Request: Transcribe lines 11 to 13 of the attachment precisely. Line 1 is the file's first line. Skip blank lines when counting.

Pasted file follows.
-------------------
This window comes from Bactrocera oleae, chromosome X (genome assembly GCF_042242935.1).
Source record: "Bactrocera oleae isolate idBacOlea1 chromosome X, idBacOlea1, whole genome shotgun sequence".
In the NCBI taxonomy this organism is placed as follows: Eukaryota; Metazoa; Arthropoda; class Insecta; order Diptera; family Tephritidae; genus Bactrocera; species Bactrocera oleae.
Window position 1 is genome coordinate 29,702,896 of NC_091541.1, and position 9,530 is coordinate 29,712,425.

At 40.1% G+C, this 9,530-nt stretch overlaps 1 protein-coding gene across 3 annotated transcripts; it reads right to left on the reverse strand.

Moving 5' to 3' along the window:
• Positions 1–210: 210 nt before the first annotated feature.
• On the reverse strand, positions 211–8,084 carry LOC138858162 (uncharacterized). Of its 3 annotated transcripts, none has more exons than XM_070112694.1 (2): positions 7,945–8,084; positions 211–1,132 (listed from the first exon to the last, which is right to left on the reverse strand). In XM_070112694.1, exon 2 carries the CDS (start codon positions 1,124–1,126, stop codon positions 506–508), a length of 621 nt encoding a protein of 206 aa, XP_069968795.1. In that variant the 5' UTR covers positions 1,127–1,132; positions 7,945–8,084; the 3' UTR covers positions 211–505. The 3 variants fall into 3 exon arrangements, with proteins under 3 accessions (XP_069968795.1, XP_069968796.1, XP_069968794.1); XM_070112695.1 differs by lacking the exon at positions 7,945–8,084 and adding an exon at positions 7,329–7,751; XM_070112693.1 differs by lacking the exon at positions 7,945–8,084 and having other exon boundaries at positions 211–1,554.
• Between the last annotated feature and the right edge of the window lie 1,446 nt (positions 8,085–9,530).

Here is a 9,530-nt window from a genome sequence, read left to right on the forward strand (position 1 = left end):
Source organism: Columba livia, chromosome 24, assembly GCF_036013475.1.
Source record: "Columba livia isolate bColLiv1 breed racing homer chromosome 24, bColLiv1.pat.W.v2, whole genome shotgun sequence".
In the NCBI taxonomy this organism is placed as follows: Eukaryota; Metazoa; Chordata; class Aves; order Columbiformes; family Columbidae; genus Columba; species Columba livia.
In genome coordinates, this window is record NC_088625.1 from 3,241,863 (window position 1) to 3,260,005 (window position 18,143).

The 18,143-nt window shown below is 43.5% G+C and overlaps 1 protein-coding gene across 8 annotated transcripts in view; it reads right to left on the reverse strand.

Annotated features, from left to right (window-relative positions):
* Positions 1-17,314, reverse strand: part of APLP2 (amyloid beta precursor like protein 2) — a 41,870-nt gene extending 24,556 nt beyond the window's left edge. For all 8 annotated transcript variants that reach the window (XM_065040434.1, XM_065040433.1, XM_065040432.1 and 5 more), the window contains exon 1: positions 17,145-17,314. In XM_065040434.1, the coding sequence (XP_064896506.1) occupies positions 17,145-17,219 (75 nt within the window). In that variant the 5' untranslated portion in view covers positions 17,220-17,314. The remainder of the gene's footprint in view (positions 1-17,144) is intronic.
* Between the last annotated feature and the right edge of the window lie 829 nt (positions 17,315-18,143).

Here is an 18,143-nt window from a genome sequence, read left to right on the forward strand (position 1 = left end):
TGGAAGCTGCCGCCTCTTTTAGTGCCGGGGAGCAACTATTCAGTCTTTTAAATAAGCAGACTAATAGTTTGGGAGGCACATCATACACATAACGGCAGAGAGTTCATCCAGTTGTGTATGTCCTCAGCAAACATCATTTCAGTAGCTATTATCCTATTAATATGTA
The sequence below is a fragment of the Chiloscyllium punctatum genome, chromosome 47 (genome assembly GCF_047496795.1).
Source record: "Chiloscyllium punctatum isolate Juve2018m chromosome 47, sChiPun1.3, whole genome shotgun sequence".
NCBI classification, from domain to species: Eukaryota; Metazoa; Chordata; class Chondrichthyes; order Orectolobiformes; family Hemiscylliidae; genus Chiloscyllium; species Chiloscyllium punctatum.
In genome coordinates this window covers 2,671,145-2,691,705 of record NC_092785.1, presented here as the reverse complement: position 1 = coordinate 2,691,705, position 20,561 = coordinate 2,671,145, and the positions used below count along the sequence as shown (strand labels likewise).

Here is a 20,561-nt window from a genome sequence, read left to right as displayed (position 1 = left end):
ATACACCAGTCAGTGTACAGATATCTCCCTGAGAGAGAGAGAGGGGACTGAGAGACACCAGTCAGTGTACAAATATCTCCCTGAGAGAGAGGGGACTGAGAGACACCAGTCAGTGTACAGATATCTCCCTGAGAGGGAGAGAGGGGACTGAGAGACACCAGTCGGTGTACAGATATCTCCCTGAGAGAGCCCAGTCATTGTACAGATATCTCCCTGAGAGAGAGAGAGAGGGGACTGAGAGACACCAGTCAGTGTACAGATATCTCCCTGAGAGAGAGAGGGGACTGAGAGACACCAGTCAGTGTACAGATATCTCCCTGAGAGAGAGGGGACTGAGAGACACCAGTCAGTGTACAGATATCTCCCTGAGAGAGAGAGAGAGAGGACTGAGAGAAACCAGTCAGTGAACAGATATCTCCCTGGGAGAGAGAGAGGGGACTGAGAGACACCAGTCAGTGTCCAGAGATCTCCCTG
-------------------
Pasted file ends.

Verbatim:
Source organism: Columba livia, chromosome 24, assembly GCF_036013475.1.
Source record: "Columba livia isolate bColLiv1 breed racing homer chromosome 24, bColLiv1.pat.W.v2, whole genome shotgun sequence".
In the NCBI taxonomy this organism is placed as follows: Eukaryota; Metazoa; Chordata; class Aves; order Columbiformes; family Columbidae; genus Columba; species Columba livia.